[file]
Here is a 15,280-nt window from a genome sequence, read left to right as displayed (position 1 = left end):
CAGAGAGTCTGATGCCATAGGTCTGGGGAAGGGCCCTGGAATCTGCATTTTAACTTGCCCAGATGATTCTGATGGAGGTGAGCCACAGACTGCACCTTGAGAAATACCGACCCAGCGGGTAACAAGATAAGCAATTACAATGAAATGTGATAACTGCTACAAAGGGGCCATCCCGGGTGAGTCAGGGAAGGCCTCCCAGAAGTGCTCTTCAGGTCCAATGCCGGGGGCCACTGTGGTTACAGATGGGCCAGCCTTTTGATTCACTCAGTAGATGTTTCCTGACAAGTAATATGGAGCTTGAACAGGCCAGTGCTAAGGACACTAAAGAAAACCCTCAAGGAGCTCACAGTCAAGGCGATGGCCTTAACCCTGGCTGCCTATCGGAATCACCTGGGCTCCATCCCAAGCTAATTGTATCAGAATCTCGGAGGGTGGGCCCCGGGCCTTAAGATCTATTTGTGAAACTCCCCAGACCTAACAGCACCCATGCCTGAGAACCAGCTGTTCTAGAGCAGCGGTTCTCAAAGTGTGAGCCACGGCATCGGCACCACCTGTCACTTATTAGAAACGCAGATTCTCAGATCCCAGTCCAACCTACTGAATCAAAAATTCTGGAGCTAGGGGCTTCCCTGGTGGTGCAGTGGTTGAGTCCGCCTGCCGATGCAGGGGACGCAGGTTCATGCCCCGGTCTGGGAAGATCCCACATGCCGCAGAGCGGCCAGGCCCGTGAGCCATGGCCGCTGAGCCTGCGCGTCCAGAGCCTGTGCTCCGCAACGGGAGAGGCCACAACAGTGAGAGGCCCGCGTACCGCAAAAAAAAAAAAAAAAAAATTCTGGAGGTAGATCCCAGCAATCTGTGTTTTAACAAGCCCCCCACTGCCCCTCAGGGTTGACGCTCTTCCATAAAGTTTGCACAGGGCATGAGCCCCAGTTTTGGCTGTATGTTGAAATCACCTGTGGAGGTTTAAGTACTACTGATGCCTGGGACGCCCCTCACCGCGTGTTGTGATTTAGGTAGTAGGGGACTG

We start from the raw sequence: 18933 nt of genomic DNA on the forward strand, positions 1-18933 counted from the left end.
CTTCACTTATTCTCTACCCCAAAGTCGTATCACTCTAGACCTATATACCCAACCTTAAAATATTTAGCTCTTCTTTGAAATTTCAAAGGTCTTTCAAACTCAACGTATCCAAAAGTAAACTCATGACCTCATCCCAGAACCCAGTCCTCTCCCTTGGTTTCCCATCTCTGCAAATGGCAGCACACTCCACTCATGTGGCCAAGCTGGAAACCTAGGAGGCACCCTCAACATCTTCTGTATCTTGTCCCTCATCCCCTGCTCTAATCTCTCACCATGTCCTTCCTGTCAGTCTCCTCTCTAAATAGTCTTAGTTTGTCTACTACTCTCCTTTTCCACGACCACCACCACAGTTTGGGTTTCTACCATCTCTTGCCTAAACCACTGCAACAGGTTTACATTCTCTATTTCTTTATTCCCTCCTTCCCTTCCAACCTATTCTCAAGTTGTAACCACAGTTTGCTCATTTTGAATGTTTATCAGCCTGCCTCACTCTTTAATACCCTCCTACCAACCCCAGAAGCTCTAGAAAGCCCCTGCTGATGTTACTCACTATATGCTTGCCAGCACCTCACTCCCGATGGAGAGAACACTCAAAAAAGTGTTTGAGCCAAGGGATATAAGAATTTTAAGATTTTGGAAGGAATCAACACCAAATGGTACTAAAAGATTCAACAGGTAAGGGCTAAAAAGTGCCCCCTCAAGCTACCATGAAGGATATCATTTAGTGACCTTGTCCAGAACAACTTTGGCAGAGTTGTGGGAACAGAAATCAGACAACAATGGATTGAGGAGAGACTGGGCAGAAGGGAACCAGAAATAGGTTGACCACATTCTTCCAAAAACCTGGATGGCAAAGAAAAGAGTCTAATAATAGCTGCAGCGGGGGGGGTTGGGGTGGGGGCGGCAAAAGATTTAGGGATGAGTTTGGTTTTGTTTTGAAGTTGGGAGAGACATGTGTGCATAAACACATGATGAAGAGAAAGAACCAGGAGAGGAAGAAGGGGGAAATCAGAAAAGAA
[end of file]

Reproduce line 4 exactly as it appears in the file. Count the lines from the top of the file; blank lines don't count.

CTTCACTTATTCTCTACCCCAAAGTCGTATCACTCTAGACCTATATACCCAACCTTAAAATATTTAGCTCTTCTTTGAAATTTCAAAGGTCTTTCAAACTCAACGTATCCAAAAGTAAACTCATGACCTCATCCCAGAACCCAGTCCTCTCCCTTGGTTTCCCATCTCTGCAAATGGCAGCACACTCCACTCATGTGGCCAAGCTGGAAACCTAGGAGGCACCCTCAACATCTTCTGTATCTTGTCCCTCATCCCCTGCTCTAATCTCTCACCATGTCCTTCCTGTCAGTCTCCTCTCTAAATAGTCTTAGTTTGTCTACTACTCTCCTTTTCCACGACCACCACCACAGTTTGGGTTTCTACCATCTCTTGCCTAAACCACTGCAACAGGTTTACATTCTCTATTTCTTTATTCCCTCCTTCCCTTCCAACCTATTCTCAAGTTGTAACCACAGTTTGCTCATTTTGAATGTTTATCAGCCTGCCTCACTCTTTAATACCCTCCTACCAACCCCAGAAGCTCTAGAAAGCCCCTGCTGATGTTACTCACTATATGCTTGCCAGCACCTCACTCCCGATGGAGAGAACACTCAAAAAAGTGTTTGAGCCAAGGGATATAAGAATTTTAAGATTTTGGAAGGAATCAACACCAAATGGTACTAAAAGATTCAACAGGTAAGGGCTAAAAAGTGCCCCCTCAAGCTACCATGAAGGATATCATTTAGTGACCTTGTCCAGAACAACTTTGGCAGAGTTGTGGGAACAGAAATCAGACAACAATGGATTGAGGAGAGACTGGGCAGAAGGGAACCAGAAATAGGTTGACCACATTCTTCCAAAAACCTGGATGGCAAAGAAAAGAGTCTAATAATAGCTGCAGCGGGGGGGGTTGGGGTGGGGGCGGCAAAAGATTTAGGGATGAGTTTGGTTTTGTTTTGAAGTTGGGAGAGACATGTGTGCATAAACACATGATGAAGAGAAAGAACCAGGAGAGGAAGAAGGGGGAAATCAGAAAAGAA